Government criticized over growth figures
TT/Peter Vinthagen Simpson · 1 Aug 2008, 15:10
Published: 01 Aug 2008 15:10 GMT+02:00
- No growth recorded in Sweden's economy (01 Aug 08)
New figures from Statistics Sweden (SCB) show that Sweden's GDP was unchanged in the second quarter and only 0.7 percent up on the corresponding period of 2007.
The new figures indicate that Sweden's year-on-year GDP growth is at its lowest since 2001.
The government, and finance minister Anders Borg, have been roundly criticised by the opposition parties and the business sector alike.
Social Democrat party economic spokesperson Thomas Östros laid the blame squarely at the feet of the finance minister.
"He has waved away all of the concerns over inflation, all the concerns over growth, and as a consequence he presented a spring budget devoid of action. Now the economy has ground to a halt; these are serious errors of judgment," Östros said.
Östros argues that the government has to take the initiative to stimulate an increase in investment in infrastructure, research and education.
"Furthermore we need to strengthen Swedish productivity. It remains very low and this is of great concern for our competitiveness. It is thus totally wrong to cut back on education and training as the government has done," Östros said.
Criticism has also come from the Association of Small Businesses (FF) which wants the government and the Riksbank to reconsider its economic policy.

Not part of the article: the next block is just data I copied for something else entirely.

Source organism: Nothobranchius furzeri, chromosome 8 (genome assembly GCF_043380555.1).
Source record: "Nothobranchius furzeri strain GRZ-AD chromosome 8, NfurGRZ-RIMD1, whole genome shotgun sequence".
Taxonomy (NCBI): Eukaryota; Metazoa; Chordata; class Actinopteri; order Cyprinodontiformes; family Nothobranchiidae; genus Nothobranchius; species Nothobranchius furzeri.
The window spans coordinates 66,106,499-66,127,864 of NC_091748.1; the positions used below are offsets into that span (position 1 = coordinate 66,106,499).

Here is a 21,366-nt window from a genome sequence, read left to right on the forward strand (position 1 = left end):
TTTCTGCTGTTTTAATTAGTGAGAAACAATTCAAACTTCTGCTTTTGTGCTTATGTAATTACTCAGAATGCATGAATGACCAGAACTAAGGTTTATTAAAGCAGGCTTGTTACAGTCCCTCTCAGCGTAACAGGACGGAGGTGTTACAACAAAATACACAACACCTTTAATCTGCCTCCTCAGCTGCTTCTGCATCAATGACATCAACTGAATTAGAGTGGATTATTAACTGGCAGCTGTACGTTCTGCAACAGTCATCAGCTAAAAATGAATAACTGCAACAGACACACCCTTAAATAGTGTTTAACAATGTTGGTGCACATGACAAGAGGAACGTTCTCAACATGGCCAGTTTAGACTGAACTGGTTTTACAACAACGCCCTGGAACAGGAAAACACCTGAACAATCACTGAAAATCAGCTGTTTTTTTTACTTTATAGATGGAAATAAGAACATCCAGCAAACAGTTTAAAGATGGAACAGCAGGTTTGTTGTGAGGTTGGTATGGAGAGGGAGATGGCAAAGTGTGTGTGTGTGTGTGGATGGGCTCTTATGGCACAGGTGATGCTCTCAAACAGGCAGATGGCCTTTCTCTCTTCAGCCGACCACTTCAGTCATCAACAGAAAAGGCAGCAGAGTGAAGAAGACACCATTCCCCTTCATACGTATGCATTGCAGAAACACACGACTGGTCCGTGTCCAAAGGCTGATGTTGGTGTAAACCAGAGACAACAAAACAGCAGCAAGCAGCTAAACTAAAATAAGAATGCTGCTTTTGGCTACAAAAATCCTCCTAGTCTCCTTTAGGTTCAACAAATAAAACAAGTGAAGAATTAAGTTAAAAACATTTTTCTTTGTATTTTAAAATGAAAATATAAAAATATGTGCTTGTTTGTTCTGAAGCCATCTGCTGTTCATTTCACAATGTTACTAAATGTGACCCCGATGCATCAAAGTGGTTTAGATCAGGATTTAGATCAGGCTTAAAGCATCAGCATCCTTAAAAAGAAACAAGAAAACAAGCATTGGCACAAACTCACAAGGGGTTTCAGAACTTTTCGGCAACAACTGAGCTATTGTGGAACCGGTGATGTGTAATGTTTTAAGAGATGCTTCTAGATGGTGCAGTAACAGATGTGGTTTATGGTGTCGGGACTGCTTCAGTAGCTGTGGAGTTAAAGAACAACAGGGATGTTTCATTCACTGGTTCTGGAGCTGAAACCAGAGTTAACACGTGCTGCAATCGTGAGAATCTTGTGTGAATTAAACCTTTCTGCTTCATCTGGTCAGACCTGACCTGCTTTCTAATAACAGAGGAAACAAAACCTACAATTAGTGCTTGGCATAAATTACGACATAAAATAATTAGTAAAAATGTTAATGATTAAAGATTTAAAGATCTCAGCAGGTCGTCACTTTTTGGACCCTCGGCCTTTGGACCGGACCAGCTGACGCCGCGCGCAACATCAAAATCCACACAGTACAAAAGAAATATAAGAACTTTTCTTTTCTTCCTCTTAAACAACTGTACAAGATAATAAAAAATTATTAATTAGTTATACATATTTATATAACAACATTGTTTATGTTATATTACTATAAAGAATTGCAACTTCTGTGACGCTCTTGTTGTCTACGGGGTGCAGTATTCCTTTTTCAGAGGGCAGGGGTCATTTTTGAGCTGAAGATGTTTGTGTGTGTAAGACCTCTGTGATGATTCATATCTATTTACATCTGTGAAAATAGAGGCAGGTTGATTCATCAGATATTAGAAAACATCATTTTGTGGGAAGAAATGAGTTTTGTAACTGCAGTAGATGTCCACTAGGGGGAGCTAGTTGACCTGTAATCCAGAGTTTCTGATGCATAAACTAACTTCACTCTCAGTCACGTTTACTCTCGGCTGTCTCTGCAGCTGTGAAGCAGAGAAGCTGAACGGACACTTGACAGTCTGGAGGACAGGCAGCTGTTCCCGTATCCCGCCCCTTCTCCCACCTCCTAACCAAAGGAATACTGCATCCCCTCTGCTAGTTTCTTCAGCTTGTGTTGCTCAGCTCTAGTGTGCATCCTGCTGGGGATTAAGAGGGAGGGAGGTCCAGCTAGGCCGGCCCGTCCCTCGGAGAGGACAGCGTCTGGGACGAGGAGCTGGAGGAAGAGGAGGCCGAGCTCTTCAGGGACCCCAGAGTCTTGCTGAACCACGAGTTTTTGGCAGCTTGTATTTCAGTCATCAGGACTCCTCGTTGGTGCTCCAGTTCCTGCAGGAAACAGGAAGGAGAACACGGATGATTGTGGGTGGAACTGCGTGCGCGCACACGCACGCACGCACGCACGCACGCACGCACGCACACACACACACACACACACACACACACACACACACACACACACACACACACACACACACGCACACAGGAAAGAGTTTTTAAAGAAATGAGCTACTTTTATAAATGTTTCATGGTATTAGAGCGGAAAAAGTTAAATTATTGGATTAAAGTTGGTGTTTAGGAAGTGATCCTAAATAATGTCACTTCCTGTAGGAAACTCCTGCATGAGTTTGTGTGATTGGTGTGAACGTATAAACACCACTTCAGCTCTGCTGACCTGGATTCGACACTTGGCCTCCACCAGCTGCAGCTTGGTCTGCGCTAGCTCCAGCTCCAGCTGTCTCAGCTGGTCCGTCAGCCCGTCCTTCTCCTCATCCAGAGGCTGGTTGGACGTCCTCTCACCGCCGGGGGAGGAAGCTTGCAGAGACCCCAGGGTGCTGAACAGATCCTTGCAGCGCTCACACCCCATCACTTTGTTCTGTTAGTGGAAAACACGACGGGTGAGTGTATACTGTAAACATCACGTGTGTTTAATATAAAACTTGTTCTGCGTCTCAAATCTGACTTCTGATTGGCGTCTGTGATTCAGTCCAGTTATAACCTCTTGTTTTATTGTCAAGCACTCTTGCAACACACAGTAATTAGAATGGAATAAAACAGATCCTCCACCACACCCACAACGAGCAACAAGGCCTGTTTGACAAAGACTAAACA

"The government has made a great many people employable but has not taken care of that which companies need in order to employ more people. Small businesses have created 80,000 new jobs over the past five years while large companies and the public sector have cut back 10,000 people," Anna-Stina Nilsson of FF said to news agency TT.
The association would like to see the cost of employing people to be cut. They would also like the government to review employment protection regulations that govern the order of priority when determining redundancies.
Analysts have interpreted the figures to mean that unemployment will increase. The Riksbank will also have problems keeping to its projected program of interest rate rises planned for the autumn.
Finance minister, Anders Borg has issued a statement through his press secretary stating that he will comment on the figures from SCB tomorrow, Saturday.